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Original Article

Suit Over R.I. Police Shooting Rejected

By RAY HENRY The Associated Press Saturday, December 10, 2005; 3:50 AM

PROVIDENCE, R.I. -- A police department's training was not to blame for the death of an off-duty black officer, who was fatally shot by two white colleagues, a federal jury ruled.

Sgt. Cornel Young Jr., 29, was in plain clothes in 2000 when he was killed outside a diner as ran to respond to a fight.

Leisa Young, mother of Sgt. Cornel Young Jr., listens as her lawyer, Barry Scheck, right, speaks to the media outside federal court in Providence, R.I. Friday, Dec. 9, 2005. A federal jury decided that the Providence Police Department did not violate the civil rights of her son, a black police officer accidentally shot to death by two white colleagues who mistook him for a suspect. Sgt. Cornel Young Jr., 29, was off duty and in plain clothes on Jan. 28, 2000, when he was killed outside a diner as he ran to respond to a fight. The shooting sparked charges of racism in the city's police department. (AP Photo/Elise Amendola) (Elise Amendola - AP) The shooting sparked charges of racism on the police force and led the department to drop a requirement that officers carry their guns while off duty.

Young's mother, Leisa Young, claimed in a $20 million lawsuit that the department had not properly trained one of the officers to recognize off-duty or undercover officers. That officer, Michael Solitro, had been on the force for eight days.

While jurors decided the department's training was not to blame for Young's death, they agreed the training could be improved, juror Thomas Flinn said after the ruling Friday.

Solitro and his partner, Carlos Saraiva, were previously cleared of any criminal wrongdoing by a state grand jury.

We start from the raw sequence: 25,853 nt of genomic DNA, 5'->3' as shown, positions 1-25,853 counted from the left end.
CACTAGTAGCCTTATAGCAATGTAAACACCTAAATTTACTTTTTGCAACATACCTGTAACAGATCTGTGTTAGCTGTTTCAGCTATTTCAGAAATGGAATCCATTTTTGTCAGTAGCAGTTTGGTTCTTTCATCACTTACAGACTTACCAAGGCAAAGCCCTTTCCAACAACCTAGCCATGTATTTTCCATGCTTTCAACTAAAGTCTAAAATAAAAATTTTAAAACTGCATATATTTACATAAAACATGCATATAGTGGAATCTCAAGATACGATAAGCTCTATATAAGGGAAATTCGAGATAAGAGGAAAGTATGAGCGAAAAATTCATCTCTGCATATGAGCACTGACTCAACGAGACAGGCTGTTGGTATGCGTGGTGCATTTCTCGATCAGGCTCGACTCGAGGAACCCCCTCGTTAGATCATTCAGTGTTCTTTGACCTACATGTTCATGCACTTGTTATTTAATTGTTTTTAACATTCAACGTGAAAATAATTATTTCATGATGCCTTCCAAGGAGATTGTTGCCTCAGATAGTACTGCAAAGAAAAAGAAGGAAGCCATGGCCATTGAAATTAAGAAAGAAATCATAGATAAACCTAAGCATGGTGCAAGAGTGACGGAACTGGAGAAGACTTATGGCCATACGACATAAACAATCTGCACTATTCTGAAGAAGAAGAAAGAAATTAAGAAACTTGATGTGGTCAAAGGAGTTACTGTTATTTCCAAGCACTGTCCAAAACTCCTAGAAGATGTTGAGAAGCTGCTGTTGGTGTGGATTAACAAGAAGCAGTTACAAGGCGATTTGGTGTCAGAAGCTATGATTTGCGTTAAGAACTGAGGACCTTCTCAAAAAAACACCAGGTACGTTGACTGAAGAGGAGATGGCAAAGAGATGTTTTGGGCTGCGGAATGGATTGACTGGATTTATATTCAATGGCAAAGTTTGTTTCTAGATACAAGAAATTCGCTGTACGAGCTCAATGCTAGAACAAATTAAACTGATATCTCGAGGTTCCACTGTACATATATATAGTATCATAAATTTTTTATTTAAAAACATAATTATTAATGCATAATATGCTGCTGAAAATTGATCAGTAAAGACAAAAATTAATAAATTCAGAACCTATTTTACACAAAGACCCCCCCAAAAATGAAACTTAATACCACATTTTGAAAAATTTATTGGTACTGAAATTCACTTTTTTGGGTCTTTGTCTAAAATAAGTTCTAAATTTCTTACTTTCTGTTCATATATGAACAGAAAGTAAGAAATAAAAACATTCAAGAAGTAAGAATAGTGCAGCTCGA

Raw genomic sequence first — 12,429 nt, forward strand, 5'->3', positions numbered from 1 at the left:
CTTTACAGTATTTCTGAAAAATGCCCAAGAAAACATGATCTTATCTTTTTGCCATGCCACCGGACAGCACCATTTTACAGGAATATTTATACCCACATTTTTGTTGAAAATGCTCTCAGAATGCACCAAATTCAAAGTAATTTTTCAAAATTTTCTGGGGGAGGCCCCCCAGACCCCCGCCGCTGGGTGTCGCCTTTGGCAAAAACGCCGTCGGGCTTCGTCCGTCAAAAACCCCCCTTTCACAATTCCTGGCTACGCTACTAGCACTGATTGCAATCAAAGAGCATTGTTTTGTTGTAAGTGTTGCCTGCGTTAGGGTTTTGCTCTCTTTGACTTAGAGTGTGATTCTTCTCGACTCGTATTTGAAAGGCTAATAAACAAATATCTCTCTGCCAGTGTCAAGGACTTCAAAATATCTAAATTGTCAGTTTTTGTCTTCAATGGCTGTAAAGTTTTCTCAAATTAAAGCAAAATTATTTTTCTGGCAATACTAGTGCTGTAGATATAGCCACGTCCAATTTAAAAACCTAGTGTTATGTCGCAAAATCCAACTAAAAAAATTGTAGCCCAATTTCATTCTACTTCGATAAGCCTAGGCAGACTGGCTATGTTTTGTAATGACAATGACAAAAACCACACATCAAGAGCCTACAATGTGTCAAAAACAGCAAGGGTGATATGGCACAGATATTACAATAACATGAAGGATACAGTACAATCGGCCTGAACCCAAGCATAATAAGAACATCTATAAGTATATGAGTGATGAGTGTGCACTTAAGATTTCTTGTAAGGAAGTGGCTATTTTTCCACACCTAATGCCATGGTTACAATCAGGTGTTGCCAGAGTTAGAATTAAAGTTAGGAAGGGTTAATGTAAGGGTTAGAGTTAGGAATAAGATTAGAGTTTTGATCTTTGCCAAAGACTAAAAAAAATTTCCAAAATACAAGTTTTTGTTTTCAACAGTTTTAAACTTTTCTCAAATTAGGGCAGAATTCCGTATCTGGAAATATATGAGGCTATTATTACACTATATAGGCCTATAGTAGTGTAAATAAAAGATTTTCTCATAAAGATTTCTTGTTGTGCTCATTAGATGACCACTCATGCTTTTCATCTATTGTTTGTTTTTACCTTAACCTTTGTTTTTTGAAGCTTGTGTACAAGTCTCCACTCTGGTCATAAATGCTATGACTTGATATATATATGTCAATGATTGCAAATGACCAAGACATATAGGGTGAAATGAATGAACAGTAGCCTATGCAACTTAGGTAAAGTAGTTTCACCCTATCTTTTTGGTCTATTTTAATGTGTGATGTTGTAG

Leisa Young left the courtroom without comment after the verdict, then cried quietly on the courthouse steps before getting into a car and leaving with her lawyers.

Her attorney, Barry Scheck, called the ruling disappointing and said he would appeal, adding, "The struggle continues."

City Solicitor Joseph Fernandez called Young's death a "painful loss for the city."

"We're neither unhappy or happy," he said. "The main thing today is to take time to remember the life of Cornel Young Jr., his service to his city, his service to his family and for his community."

Young's father, police Maj. Cornel Young, who did not join his ex-wife's lawsuit but said he supported it, was the highest-ranking black officer in Providence when his son was killed. He testified that the risk of misidentification was particularly great for minority officers.

Young Jr. was eating inside the restaurant when a fight broke out between two women and spilled outside. A friend of one of the women pulled a gun and got into a car, and Young drew his gun and ran outside. Solitro and his partner arrived and opened fire, thinking Young was a suspect.

Though both officers shot Young, the trial focused exclusively on whether the police department improperly trained Solitro, thereby violating Young's civil rights.

At the time of the shooting, Providence police were required to carry their guns off duty and intervene when they saw an immediate threat to life or property. Carrying a gun is now optional for off-duty officers, and they are encouraged instead to try to be good witnesses if they see a crime.